Your finished drape will have “body.” It will not be filmy and flowy like a sheer drape. It is, after all, a lined drape, so it will behave like one. What that means is that for a full-length drape, plan for it to clear your flooring, not pile up on the floor like you see in some home fashion magazines these days. A lined drape won’t do the pile-up thing very gracefully.


I laid out my fabric and cut it to measure. This part is just the same as making ordinary drapes. You need to allow your fabric to extend beyond the edges of the window at top and bottom (the one I made yesterday extends 5″ above the window, and 6″ below).

If you are using a pocket-style drapery rod, you will need to allow fabric to create the pocket. That did not apply to me.

I typically make drapes 1.25 to 1.5 times the window width so that they have some pleasant fullness when closed, but aren’t too bulky when open.

Lay out your decor fabric, and then lay out your liner fabric.

I find it easiest to make the liner the same size as the decor panel, and truly sew a “pillowcase” shape. This allows you to fold the fabric’s rough edges inside, where they don’t need to be finished. I have, however, made drapes in the past where the liner was smaller than the decor panel. (I did this once to upcycle commercially-made cotton “sheer” panels as the liner)

All your rough edges and seam allowances (and seams, if you had to sew fabric panels together to make a piece big enough to cover a large window) should be turned to the inside of your “pillowcase.” In the photo, I’m laying out the liner fabric over my decor fabric, with right sides together, just prior to sewing the “pillowcase” edges.

Remember, the opening to your “pillowcase” needs to be at the bottom. It needs to point toward the floor.

Once your “pillowcase” is complete, if you wish to do any ironing, this is the time to do it. You cannot iron your project after you add the foil insulator, because the polyester insulator may melt.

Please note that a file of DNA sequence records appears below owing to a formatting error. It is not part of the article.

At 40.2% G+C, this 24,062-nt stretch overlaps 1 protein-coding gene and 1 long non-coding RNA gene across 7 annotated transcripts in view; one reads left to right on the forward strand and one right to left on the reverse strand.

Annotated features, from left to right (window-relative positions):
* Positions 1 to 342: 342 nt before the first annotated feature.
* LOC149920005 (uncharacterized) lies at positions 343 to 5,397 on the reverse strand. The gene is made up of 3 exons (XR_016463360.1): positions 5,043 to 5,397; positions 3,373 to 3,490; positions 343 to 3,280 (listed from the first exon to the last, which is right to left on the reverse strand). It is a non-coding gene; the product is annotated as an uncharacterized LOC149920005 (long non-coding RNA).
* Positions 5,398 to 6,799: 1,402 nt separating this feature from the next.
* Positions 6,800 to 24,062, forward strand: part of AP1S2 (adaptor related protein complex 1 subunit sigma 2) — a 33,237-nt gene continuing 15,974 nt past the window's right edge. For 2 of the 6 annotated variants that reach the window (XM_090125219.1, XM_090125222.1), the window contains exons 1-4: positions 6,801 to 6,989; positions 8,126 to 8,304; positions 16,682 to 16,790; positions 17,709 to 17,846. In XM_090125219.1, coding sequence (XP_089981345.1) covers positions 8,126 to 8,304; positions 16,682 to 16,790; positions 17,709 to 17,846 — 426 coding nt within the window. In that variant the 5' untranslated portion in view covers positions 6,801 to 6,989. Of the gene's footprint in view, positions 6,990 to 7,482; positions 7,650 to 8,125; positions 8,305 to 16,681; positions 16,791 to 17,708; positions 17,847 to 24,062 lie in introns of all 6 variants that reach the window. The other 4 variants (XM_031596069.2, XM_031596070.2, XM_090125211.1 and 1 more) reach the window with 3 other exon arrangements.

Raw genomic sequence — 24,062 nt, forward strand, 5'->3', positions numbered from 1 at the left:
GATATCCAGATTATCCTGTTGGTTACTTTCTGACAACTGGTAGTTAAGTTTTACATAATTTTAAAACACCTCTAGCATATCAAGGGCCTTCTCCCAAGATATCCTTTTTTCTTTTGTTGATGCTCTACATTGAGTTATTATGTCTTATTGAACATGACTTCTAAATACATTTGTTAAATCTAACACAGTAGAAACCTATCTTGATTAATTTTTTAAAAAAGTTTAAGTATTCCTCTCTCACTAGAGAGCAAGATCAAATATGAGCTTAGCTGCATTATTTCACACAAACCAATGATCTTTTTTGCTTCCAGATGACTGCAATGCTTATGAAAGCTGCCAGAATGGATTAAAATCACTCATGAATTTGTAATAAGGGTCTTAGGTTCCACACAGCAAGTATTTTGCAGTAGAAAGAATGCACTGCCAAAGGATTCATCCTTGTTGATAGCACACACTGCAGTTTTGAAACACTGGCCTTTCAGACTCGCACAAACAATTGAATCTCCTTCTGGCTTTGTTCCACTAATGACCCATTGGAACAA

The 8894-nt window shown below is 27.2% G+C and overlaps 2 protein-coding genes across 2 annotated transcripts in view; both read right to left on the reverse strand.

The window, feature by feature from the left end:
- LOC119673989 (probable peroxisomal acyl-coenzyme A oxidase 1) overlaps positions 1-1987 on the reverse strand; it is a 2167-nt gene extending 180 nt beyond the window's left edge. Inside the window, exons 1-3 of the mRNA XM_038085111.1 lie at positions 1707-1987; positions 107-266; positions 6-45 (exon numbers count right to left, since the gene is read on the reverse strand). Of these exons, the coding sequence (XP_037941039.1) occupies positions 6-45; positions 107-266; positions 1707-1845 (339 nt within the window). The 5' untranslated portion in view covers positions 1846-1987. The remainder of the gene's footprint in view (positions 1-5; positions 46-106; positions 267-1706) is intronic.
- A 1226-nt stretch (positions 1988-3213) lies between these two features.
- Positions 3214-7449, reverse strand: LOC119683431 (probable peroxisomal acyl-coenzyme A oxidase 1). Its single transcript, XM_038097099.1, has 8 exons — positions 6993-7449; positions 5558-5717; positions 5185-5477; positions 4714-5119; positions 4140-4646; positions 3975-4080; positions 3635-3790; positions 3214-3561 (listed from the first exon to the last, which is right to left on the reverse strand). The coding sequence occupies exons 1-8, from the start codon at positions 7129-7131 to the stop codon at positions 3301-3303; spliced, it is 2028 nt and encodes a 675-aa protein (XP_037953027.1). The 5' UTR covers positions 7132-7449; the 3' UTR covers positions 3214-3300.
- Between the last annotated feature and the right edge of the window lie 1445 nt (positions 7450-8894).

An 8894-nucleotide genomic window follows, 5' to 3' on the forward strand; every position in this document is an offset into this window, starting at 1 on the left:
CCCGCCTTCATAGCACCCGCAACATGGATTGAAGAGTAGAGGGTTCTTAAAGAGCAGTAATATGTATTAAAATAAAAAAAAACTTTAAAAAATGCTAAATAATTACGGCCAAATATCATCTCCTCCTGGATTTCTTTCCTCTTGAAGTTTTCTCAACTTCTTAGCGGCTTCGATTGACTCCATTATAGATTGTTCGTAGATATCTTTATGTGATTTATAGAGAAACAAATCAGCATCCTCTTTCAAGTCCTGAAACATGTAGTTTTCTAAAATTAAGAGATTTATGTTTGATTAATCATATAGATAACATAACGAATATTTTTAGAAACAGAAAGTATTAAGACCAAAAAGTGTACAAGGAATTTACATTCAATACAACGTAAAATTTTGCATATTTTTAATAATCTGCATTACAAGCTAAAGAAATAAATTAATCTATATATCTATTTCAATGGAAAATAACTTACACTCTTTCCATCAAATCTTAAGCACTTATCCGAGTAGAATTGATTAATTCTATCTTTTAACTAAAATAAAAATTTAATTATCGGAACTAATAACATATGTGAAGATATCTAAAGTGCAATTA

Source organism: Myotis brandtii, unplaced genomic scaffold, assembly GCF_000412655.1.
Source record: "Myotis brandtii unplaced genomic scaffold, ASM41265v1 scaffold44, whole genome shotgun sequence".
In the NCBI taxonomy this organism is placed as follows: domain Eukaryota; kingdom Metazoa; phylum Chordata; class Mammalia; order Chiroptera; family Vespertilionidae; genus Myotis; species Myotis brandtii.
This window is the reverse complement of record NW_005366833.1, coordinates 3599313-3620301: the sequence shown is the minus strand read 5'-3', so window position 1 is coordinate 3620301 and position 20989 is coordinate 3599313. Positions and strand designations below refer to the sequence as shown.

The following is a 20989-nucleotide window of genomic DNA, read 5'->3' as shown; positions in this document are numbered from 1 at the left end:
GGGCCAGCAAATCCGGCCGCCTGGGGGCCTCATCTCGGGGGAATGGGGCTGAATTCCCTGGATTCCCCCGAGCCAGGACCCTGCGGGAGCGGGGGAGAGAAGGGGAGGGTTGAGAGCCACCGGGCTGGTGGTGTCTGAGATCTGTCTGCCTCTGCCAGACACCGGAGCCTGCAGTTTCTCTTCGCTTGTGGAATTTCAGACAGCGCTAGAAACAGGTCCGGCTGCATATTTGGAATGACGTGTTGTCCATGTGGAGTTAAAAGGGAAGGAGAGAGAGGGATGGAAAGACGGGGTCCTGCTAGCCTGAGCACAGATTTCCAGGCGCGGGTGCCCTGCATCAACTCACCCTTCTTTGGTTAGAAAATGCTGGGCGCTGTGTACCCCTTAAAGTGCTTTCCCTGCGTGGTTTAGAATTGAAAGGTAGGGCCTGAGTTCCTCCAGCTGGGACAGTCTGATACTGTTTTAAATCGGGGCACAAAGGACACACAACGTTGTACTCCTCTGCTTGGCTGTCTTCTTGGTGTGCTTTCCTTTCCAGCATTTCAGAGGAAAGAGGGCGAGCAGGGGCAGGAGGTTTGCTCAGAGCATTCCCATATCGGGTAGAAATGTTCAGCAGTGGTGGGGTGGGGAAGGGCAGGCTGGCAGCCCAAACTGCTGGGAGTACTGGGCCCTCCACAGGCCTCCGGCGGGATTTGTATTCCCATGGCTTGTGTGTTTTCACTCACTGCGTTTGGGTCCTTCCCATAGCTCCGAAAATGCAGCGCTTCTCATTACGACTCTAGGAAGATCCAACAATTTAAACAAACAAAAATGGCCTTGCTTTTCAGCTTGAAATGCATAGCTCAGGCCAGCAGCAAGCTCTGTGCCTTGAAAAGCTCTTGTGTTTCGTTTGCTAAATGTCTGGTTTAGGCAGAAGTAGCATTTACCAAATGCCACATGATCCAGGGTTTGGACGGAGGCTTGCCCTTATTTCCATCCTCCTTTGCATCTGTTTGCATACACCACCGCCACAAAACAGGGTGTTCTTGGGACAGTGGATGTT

Adding the thermal barrier

Now it’s time to add the foil insulator. Turn your “pillowcase” inside out, and lay it out with the liner side up. The wrong side of your liner should be visible.

Cut your foil .5″ to 1″ smaller (on all sides) than the size of the pocket of the “pillowcase.” Plan for the foil to fit loosely and easily inside. If you make the foil too big, it will form lumpy bulges and your drape will not lie flat.

Lay the cut foil on top of the afore-mentioned inside out “pillowcase,” which means the foil is in direct contact with the wrong side of the liner fabric.

Now is when you’ll need those large safety pins. Use the biggest ones you can find. The reason you don’t want small ones is that over time the foil may rip. If the holes are far enough apart, your foil will last longer before the corners tear off.

I install the corners first. I place the corner pins at an angle. You want to pierce the foil, and pick up a good bit of liner fabric, but not pick up any decor fabric in your safety pin. Once you get the hang of it, it’s very easy. (it’s just tough to explain in writing!)

I put pins across the top edge, spaced at about 10″ to 12″ apart, at about 4″ to 6″ setback from the edge of the foil. I usually put a pin at each bottom corner as well, with similar setback. On a full-length drape I might put a pin halfway down the side edges. You don’t want your pins too close to the foil edge (reference the discussion of ripping, above).

Once all your pins are installed, carefully turn your “pillowcase” right-side-out. Now you can install your clip-rings, or whatever drapery hardware you are using.

This is what the liner side looks like. The large safety pin is visible, however in most cases this pin will be against your wall, above or below your window, so no one will see it.

Now you can hang your finished drapes and enjoy!